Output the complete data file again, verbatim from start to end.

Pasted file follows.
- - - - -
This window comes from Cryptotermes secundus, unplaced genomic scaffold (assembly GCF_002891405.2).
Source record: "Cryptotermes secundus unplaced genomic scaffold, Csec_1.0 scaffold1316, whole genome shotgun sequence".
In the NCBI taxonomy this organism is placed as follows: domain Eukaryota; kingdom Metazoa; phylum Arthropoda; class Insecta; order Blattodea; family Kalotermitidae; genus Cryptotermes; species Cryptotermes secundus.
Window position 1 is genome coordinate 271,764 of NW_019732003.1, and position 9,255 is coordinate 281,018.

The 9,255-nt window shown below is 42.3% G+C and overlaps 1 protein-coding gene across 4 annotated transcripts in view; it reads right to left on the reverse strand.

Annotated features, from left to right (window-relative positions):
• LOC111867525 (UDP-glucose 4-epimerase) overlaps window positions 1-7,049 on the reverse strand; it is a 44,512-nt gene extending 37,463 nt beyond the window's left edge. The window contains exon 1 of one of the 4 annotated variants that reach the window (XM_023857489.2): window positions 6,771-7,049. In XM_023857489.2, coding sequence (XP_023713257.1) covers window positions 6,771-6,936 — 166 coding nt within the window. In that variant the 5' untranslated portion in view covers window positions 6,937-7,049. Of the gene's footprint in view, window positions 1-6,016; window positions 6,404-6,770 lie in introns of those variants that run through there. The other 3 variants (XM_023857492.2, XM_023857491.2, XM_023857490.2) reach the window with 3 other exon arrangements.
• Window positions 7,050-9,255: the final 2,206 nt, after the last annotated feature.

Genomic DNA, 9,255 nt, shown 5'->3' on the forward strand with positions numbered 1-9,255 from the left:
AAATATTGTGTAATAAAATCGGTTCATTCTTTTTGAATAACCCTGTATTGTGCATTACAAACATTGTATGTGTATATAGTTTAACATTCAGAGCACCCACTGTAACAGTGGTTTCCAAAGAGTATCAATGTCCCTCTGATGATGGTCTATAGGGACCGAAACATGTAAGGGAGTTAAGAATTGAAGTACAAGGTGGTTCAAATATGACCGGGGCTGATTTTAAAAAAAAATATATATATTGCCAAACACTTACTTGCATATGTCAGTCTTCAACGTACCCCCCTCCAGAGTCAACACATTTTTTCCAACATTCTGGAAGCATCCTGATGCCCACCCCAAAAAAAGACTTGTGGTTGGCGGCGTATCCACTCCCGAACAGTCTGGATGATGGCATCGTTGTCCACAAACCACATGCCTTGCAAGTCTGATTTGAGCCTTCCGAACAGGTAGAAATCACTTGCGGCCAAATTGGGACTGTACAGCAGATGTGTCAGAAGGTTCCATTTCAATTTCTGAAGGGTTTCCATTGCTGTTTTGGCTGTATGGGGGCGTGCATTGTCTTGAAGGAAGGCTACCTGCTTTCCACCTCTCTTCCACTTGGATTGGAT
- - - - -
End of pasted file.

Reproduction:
This window comes from Cryptotermes secundus, unplaced genomic scaffold (assembly GCF_002891405.2).
Source record: "Cryptotermes secundus unplaced genomic scaffold, Csec_1.0 scaffold1316, whole genome shotgun sequence".
In the NCBI taxonomy this organism is placed as follows: domain Eukaryota; kingdom Metazoa; phylum Arthropoda; class Insecta; order Blattodea; family Kalotermitidae; genus Cryptotermes; species Cryptotermes secundus.
Window position 1 is genome coordinate 271,764 of NW_019732003.1, and position 9,255 is coordinate 281,018.

The 9,255-nt window shown below is 42.3% G+C and overlaps 1 protein-coding gene across 4 annotated transcripts in view; it reads right to left on the reverse strand.

Annotated features, from left to right (window-relative positions):
• LOC111867525 (UDP-glucose 4-epimerase) overlaps window positions 1-7,049 on the reverse strand; it is a 44,512-nt gene extending 37,463 nt beyond the window's left edge. The window contains exon 1 of one of the 4 annotated variants that reach the window (XM_023857489.2): window positions 6,771-7,049. In XM_023857489.2, coding sequence (XP_023713257.1) covers window positions 6,771-6,936 — 166 coding nt within the window. In that variant the 5' untranslated portion in view covers window positions 6,937-7,049. Of the gene's footprint in view, window positions 1-6,016; window positions 6,404-6,770 lie in introns of those variants that run through there. The other 3 variants (XM_023857492.2, XM_023857491.2, XM_023857490.2) reach the window with 3 other exon arrangements.
• Window positions 7,050-9,255: the final 2,206 nt, after the last annotated feature.

Genomic DNA, 9,255 nt, shown 5'->3' on the forward strand with positions numbered 1-9,255 from the left:
AAATATTGTGTAATAAAATCGGTTCATTCTTTTTGAATAACCCTGTATTGTGCATTACAAACATTGTATGTGTATATAGTTTAACATTCAGAGCACCCACTGTAACAGTGGTTTCCAAAGAGTATCAATGTCCCTCTGATGATGGTCTATAGGGACCGAAACATGTAAGGGAGTTAAGAATTGAAGTACAAGGTGGTTCAAATATGACCGGGGCTGATTTTAAAAAAAAATATATATATTGCCAAACACTTACTTGCATATGTCAGTCTTCAACGTACCCCCCTCCAGAGTCAACACATTTTTTCCAACATTCTGGAAGCATCCTGATGCCCACCCCAAAAAAAGACTTGTGGTTGGCGGCGTATCCACTCCCGAACAGTCTGGATGATGGCATCGTTGTCCACAAACCACATGCCTTGCAAGTCTGATTTGAGCCTTCCGAACAGGTAGAAATCACTTGCGGCCAAATTGGGACTGTACAGCAGATGTGTCAGAAGGTTCCATTTCAATTTCTGAAGGGTTTCCATTGCTGTTTTGGCTGTATGGGGGCGTGCATTGTCTTGAAGGAAGGCTACCTGCTTTCCACCTCTCTTCCACTTGGATTGGAT